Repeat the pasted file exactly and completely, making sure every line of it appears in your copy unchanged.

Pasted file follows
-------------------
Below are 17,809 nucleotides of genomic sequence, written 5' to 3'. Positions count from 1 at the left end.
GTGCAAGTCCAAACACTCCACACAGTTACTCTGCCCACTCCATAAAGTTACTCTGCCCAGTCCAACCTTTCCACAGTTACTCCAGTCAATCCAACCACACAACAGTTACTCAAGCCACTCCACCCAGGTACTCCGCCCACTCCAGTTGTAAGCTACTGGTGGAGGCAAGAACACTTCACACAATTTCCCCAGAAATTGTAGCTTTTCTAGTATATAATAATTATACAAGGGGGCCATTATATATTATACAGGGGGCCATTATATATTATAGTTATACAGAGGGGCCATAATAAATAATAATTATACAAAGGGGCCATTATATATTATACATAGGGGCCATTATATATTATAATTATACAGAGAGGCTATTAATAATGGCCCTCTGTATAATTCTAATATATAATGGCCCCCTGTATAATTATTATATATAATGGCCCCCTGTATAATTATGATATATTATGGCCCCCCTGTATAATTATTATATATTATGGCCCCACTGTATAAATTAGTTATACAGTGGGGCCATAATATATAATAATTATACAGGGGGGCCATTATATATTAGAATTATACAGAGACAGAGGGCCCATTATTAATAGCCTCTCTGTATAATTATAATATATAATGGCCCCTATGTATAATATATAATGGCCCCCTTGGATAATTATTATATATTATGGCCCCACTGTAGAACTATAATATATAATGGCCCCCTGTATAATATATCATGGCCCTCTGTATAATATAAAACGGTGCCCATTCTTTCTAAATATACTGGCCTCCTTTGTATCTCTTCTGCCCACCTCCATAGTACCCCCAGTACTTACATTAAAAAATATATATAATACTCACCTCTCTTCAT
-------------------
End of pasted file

Below are 17,809 nucleotides of genomic sequence, written 5' to 3'. Positions count from 1 at the left end.
GTGCAAGTCCAAACACTCCACACAGTTACTCTGCCCACTCCATAAAGTTACTCTGCCCAGTCCAACCTTTCCACAGTTACTCCAGTCAATCCAACCACACAACAGTTACTCAAGCCACTCCACCCAGGTACTCCGCCCACTCCAGTTGTAAGCTACTGGTGGAGGCAAGAACACTTCACACAATTTCCCCAGAAATTGTAGCTTTTCTAGTATATAATAATTATACAAGGGGGCCATTATATATTATACAGGGGGCCATTATATATTATAGTTATACAGAGGGGCCATAATAAATAATAATTATACAAAGGGGCCATTATATATTATACATAGGGGCCATTATATATTATAATTATACAGAGAGGCTATTAATAATGGCCCTCTGTATAATTCTAATATATAATGGCCCCCTGTATAATTATTATATATAATGGCCCCCTGTATAATTATGATATATTATGGCCCCCCTGTATAATTATTATATATTATGGCCCCACTGTATAAATTAGTTATACAGTGGGGCCATAATATATAATAATTATACAGGGGGGCCATTATATATTAGAATTATACAGAGACAGAGGGCCCATTATTAATAGCCTCTCTGTATAATTATAATATATAATGGCCCCTATGTATAATATATAATGGCCCCCTTGGATAATTATTATATATTATGGCCCCACTGTAGAACTATAATATATAATGGCCCCCTGTATAATATATCATGGCCCTCTGTATAATATAAAACGGTGCCCATTCTTTCTAAATATACTGGCCTCCTTTGTATCTCTTCTGCCCACCTCCATAGTACCCCCAGTACTTACATTAAAAAATATATATAATACTCACCTCTCTTCAT